More than 30 years ago, the Henriettas of Back at the Ranch began having Christmas adventures. They have trouble writing new stories, since they use the “hunt and peck” system of typing, so this is one from their “archives.”
Christmas Eve blew in like a politician up for re-election, except instead of hot air, the wind was cold.
Down in the hen house, all the Henriettas were busy poking coop litter into the holes, which were letting fine snow sift in. (The hens were all named Henrietta because even they couldn’t tell each other apart.)
They were also busy reminiscing. Last year they had pulled Santa’s sleigh.
“But that was last year,” clucked one Henrietta, “and this year nothing is going to relieve the tedium of being a chicken!"
Just then they heard a faint scratching at the chicken-sized door that led into the yard.
“Who could that be at this hour?” asked Henrietta.
It couldn’t be Santa. He always came down the air vent. It couldn’t be the Lazy Human who brought the food. She always came in the people door and let in terrible amounts of wind and snow!
“Maybe one of us got left outside,” suggested a Henrietta.
They heard the noise again, and plucking up her courage, the bravest Henrietta opened the little door.
Horrors! Lying on the ramp up to the door was a fox!
Squawking and fluttering, the frightened hens rushed to close the tiny door, but stopped when the fox began to speak.
“Please, good hens. Just let me in for a little while to warm up. I’m nearly freezing and haven’t the strength to get back to my den and my dear family.”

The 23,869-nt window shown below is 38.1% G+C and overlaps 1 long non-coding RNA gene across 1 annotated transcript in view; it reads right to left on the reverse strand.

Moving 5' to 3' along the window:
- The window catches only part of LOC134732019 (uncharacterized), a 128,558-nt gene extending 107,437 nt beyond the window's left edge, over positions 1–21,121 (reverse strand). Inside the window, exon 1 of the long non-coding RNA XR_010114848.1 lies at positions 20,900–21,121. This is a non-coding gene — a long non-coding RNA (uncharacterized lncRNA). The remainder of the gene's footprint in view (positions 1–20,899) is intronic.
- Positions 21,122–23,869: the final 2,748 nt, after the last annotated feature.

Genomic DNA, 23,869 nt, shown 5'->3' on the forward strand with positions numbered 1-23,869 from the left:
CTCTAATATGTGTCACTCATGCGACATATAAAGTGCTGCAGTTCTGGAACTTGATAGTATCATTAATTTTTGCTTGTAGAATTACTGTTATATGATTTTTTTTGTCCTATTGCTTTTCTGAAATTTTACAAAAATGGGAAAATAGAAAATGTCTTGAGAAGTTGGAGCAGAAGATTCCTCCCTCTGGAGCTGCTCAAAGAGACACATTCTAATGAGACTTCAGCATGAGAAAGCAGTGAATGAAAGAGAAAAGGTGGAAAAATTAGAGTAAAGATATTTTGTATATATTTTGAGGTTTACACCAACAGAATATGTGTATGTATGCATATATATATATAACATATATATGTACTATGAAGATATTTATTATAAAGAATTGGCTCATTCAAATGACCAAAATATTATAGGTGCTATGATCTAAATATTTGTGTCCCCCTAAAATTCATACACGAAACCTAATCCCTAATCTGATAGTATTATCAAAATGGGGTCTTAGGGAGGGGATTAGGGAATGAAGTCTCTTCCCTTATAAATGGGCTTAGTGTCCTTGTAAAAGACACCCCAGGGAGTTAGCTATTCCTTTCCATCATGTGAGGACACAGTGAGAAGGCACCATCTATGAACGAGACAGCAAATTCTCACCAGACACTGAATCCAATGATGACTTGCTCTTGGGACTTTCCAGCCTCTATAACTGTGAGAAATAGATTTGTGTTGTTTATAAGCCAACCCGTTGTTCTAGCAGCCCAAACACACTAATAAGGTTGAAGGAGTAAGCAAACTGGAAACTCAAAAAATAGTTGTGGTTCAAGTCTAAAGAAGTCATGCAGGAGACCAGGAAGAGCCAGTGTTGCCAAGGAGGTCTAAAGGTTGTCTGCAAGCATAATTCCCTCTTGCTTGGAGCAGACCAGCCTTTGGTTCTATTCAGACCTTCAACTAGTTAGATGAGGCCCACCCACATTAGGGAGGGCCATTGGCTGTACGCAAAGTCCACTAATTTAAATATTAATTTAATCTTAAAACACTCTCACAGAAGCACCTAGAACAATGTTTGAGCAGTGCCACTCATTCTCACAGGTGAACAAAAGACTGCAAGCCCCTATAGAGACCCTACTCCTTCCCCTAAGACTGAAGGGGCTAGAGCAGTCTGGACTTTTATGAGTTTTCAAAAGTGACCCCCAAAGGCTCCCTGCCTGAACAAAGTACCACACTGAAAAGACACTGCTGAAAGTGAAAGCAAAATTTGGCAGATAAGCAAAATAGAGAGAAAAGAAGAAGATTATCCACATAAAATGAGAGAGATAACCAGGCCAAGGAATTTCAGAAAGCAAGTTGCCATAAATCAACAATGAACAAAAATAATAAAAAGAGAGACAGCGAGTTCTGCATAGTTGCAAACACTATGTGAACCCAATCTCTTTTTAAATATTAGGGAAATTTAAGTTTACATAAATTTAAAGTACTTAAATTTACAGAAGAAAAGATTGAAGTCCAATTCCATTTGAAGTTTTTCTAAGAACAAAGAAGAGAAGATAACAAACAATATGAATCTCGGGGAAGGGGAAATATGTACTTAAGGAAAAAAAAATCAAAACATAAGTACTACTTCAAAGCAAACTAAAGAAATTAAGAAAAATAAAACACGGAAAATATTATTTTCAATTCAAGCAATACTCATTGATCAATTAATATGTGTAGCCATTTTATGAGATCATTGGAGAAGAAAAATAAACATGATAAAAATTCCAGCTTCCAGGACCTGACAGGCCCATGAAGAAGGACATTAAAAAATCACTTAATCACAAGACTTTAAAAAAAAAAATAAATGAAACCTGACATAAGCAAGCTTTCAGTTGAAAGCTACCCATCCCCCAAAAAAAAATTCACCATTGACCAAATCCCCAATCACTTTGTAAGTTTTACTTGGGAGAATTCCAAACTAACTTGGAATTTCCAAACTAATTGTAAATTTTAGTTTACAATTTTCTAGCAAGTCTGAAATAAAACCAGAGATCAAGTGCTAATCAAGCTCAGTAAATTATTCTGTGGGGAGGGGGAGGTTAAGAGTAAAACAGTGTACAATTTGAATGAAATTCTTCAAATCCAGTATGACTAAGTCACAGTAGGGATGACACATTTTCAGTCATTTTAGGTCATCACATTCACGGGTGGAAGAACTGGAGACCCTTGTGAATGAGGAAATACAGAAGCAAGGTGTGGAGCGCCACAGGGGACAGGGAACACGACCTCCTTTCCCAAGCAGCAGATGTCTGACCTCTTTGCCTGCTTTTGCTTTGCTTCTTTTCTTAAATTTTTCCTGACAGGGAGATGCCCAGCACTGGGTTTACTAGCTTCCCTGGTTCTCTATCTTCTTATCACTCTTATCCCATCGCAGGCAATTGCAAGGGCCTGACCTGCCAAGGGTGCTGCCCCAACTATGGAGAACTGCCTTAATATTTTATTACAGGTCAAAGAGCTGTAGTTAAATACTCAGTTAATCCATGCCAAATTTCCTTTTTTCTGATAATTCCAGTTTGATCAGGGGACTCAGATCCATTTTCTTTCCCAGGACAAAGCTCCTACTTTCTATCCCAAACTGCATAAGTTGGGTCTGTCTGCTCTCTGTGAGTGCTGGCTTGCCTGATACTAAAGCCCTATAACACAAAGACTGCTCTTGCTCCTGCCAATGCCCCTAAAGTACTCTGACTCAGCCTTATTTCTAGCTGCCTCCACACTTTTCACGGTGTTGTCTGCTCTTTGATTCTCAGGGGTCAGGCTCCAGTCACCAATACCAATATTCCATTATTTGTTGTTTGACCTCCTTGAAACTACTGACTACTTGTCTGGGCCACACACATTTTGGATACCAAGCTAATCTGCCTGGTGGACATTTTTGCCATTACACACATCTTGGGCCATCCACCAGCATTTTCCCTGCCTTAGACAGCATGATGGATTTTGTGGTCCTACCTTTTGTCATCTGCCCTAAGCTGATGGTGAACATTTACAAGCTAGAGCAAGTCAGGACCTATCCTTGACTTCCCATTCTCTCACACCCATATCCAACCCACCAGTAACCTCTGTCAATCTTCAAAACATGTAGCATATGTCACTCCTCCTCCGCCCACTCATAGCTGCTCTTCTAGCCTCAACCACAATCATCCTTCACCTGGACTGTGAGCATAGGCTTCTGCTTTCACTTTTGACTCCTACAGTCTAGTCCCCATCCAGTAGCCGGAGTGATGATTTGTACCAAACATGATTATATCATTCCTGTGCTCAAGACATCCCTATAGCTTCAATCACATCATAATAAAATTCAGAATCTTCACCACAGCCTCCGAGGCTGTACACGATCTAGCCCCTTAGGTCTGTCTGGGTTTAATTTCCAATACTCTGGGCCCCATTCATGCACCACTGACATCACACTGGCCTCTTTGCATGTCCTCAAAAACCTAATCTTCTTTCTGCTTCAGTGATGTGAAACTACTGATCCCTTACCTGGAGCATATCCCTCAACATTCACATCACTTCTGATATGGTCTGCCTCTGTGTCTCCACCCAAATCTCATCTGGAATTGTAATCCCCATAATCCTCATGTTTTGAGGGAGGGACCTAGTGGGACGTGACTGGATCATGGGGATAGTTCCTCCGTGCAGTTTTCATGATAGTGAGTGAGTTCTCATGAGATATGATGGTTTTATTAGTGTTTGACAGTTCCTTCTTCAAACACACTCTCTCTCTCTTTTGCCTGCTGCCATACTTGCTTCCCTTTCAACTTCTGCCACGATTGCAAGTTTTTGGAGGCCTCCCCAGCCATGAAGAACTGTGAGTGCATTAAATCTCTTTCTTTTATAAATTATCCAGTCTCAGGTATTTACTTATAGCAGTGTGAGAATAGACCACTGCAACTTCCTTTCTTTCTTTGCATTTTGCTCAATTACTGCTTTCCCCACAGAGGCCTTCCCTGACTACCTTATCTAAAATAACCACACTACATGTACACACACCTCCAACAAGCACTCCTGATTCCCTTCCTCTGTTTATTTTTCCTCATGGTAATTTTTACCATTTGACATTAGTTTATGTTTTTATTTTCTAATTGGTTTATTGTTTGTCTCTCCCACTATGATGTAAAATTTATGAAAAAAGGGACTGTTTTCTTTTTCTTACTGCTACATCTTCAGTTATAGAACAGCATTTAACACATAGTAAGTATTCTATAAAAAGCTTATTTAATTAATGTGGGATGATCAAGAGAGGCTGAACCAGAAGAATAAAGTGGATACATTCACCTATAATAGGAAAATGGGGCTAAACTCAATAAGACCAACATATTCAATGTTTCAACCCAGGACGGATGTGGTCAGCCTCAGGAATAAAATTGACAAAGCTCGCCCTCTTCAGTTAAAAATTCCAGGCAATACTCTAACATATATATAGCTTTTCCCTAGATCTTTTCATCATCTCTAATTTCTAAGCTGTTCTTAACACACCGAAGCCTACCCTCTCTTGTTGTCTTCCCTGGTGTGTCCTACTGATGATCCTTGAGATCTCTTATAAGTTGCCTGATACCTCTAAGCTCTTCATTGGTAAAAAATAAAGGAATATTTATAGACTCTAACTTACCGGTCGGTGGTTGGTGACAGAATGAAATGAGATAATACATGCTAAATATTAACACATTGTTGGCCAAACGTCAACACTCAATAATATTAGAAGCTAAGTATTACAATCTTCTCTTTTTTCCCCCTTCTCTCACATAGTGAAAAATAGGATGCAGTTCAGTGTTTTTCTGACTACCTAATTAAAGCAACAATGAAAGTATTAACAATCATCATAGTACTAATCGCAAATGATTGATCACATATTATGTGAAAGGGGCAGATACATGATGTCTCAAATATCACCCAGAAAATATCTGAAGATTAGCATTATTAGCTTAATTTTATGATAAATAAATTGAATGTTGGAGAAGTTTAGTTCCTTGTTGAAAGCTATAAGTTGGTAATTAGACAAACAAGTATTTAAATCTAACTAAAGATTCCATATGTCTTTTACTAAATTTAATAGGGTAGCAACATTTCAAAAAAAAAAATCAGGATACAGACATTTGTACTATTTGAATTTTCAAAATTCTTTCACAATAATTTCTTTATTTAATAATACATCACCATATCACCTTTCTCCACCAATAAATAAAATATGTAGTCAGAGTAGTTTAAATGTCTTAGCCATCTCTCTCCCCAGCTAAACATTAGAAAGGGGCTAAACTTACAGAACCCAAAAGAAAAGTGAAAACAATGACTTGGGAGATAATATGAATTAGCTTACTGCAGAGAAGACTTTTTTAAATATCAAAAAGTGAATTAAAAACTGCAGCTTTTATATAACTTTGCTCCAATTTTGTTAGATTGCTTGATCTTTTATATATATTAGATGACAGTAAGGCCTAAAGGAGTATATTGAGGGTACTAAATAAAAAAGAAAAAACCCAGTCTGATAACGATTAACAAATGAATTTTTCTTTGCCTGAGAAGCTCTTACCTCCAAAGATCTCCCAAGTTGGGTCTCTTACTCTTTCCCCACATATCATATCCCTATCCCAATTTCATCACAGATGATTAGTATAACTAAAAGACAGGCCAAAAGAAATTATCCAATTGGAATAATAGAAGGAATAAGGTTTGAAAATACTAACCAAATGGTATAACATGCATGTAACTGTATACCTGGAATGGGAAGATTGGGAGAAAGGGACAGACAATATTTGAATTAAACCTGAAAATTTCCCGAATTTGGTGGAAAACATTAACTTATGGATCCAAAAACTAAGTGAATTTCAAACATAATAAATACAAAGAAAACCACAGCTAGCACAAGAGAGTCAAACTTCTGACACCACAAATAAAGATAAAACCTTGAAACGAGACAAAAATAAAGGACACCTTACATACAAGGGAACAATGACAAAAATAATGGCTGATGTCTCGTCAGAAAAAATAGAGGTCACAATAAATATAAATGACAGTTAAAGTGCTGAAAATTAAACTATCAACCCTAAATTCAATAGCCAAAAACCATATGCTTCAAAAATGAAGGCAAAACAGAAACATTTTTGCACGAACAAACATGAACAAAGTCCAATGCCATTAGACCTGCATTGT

The Henriettas may have been a little short on brains, but they were big on heart. Grabbing his long, bedraggled red fur in their beaks, they hauled him inside, his lean body barely squeezing through the little door. Then they covered him gently with some reasonably clean straw and went to roost.
None of them slept very comfortably. Naturally, no one could turn away a stranger on Christmas Eve, but still -- a fox?
They were abruptly awakened a few hours later when the human arrived to bring their breakfast. She was in a great hurry to get home to her own breakfast and in her haste, left the big door slightly ajar.
This was terrible! The only thing that protected the hens from the two, huge, chicken-killing dogs next door was the fact that the dogs couldn’t fit through their small door. Now the hens would be at their mercy, and it was nearly the hour when the dreadful dogs usually snooped and sniffed their way through the ranch.
Not only that, the fox was beginning to wake up. He looked much bigger now with his fur dry and fluffy. As he yawned and stretched, the hens looked with fear at his sharp white teeth.
Now they could hear the dogs snuffling and woofing. In a moment they’d discover the open door and all the Henriettas would become nothing more than ghosts of Christmas Past.
They huddled together in the middle of the hen house floor, the fox crouched on one side, the dogs nosing the door open wider on the other. Surely this was the end!
Suddenly, the fox sprang, but instead of landing among the helpless Henriettas he sailed over their heads.
Expecting an easy kill, the dogs were stunned when a Rhode Island Red-colored ball of fur and teeth drove them whimpering from the coop, never to return. As they licked their wounds, they reflected that “scarce as hens' teeth” was a very misleading saying.
Once outside, the fox was not inclined to re-enter the hen house -- he hated being cooped up. So, with a wave of his paw at the still-stunned hens, he trotted off to his den for a Christmas meal of roast chicken (after all, he was a fox).
As for the Henriettas, once their ruffled feathers settled down, they enjoyed their Christmas breakfast to the fullest, including the human’s leftover chicken salad (after all, they were chickens).
Merry Christmas from the Henriettas and the Lazy Human.
Lyndel Meikle lives in the Deer Lodge area.